Olivier-Maxence Prosper 6’8″, 212 lbs. Marquette SF/PF – Junior, Age 20
They call him OMax and he made a sudden ascent in draft conversations after having a superb combine showing, particularly in the five-on-five scrimmage.
Additionally, Olivier-Maxence Prosper was exceptional in his athletic tests, finishing with some of the best times in the lane agility drill, the shuttle run, and the standing vertical leap.
That athleticism plus his 7’1″ wingspan makes him an alluring defensive prospect. In a nutshell, he’s a versatile, active, and agile defender. He’s certainly able to guard multiple positions and switch onto practically anyone, and some think he’ll be able to guard the 1 through the 5 in due time. On-ball, he is relentless while playing with high, active hands and benefitting from quick feet. He’s physical enough to take on some contact too. And off-ball he’s an earnest chaser who is able to get by screens quickly and who has awesome court awareness on that end.
Offensively, he was an efficient finisher, converting 65.2% of his shots at the rim in his Junior year. The Quebec native brings the same activity as an off-ball guy on that end, making decisive and intelligently timed cuts. Similarly, he has shown some ability to attack closeouts with quick attacks, often benefitting from the use of a pump fake. His mobility and athleticism make for great floor running, and he also threw down a lot of contested dunks.
His jump shooting won’t hit the ground running at the next level, but he’s got upside there. From year two to year three he went from hitting 31.7% of his 1.9 three-point attempts to sinking 33.9% of his 3.2 attempts. The shot form is on an upward trajectory and the release point is sufficiently high.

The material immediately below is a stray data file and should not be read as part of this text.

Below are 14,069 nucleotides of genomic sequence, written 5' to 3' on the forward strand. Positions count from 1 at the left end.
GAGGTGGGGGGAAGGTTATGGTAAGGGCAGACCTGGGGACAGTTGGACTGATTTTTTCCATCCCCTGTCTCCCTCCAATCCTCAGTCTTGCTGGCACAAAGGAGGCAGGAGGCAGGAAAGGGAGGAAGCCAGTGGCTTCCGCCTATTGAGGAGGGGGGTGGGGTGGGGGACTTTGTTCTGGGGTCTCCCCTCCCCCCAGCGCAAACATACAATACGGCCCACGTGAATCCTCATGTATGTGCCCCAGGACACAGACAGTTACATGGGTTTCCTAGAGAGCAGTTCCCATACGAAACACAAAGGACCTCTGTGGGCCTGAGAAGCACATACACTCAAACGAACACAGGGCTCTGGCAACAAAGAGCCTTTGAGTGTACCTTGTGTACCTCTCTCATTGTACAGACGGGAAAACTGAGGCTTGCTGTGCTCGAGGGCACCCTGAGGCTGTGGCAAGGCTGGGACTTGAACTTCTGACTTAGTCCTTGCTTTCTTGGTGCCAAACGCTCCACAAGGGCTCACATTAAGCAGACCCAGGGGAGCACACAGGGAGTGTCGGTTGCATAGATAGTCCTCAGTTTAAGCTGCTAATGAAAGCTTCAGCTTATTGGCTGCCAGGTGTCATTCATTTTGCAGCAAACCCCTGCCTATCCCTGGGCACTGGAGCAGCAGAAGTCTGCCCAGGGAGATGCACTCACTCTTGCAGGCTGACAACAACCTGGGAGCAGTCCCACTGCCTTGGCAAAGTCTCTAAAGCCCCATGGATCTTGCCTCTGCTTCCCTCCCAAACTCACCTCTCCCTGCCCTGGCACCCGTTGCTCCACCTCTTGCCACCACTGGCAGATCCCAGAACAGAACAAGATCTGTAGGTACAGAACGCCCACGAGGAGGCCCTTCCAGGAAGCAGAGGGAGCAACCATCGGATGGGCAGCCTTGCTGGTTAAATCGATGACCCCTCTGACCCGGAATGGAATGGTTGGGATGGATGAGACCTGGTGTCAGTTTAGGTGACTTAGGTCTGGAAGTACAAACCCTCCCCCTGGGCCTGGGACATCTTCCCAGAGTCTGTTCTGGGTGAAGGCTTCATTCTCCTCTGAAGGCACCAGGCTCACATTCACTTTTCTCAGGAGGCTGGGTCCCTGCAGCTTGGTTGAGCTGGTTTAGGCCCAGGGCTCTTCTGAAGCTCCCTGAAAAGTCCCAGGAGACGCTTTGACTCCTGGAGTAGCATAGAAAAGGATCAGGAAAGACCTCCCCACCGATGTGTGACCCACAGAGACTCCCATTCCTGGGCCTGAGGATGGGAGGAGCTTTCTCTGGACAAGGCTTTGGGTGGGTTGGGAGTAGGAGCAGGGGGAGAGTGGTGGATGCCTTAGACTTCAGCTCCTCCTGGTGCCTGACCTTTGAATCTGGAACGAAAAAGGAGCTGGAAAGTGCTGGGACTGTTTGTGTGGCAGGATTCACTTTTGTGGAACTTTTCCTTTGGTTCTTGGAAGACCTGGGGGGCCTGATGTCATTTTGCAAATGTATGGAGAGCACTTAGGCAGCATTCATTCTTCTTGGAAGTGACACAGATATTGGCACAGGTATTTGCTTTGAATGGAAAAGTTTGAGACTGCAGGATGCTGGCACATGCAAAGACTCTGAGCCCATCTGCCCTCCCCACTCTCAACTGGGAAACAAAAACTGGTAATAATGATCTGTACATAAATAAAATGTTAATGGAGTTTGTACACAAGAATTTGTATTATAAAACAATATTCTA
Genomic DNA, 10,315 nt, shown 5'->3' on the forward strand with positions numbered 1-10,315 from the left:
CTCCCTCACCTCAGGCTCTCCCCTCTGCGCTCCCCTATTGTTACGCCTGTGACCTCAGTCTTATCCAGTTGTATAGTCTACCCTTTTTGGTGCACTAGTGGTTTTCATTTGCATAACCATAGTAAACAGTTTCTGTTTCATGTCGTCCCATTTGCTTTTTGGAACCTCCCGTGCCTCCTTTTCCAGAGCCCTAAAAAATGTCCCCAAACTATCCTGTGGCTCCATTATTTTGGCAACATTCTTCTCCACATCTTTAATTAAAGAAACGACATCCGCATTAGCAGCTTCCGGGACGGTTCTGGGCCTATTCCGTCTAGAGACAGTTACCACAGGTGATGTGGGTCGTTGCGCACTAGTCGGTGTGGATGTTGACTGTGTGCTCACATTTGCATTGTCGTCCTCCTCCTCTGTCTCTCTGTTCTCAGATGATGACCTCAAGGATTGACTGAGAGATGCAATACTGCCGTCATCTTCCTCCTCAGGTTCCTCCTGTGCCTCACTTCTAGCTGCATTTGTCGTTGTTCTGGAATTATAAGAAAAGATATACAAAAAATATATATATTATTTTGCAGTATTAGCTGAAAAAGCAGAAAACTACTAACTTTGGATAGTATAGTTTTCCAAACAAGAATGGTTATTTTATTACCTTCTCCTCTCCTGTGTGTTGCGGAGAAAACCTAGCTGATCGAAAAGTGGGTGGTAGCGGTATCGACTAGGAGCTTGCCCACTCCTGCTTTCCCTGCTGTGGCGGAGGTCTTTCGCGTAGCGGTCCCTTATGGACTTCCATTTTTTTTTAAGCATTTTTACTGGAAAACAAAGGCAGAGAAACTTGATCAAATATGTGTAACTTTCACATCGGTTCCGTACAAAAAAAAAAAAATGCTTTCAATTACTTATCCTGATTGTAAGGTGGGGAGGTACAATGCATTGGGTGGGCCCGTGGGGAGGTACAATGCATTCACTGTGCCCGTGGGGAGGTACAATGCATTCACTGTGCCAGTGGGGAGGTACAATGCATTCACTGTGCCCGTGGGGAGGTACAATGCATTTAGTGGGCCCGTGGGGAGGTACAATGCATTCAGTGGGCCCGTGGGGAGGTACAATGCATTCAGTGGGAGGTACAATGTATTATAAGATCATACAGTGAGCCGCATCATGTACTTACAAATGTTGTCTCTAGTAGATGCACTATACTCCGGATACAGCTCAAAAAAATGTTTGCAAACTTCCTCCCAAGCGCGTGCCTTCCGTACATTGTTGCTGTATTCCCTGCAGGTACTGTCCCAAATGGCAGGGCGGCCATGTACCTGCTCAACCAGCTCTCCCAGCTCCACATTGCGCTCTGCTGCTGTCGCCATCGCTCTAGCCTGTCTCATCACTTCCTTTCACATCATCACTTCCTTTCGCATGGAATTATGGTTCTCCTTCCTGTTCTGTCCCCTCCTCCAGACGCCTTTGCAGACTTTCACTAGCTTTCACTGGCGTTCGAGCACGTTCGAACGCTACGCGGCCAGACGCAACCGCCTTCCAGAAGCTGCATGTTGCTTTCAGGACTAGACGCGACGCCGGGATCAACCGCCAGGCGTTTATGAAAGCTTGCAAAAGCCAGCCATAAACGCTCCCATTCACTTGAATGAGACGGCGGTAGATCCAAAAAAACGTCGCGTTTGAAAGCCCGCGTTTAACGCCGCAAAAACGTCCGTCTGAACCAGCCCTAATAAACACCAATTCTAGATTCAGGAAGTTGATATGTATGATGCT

Still, the shooting consistency has to show itself, even as he did better than expected with shooting at the combine. It’s widely understood that he has to continue smoothing out his mechanics and working on hitting shots without being set already.
Also, for whatever he was able to do attacking the rim off the dribble in college, he’ll have some work to do for that to be effective in the NBA. He lacks an explosive first step and can get predictable with his pump fakes and pivots.
Another qualm some seem to note frequently is his secondary rim protection. He rotates well, but despite his length, he blocked just 5 shots this past season.
In all, while it may not be a name often mentioned, Olivier-Maxence Prosper is an excellent option as a defensive prospect with offensive tools. He also plays as hard as anyone and embraces his role, which are not the most teachable traits.
Tristan Vukcevic 7’0″, 223 lbs. KK Partizan (Serbia) C – Age 20
Like the man above him on this list, Tristan Vukcevic continues to rise up many lists after a great showing at the draft combine.
Along with his size, Vukcevic can shoot the mess out of the ball, making the Serbian-Swedish big man an intriguing commodity. In 22 games in the Adriatic League this season, he shot 40% from deep (18 of 45); he’s a career 38.9% shooter in 78 total games overseas. With a smooth form, a high release, and undeniable range, he fits the mold of what a lot of NBA teams yearn for.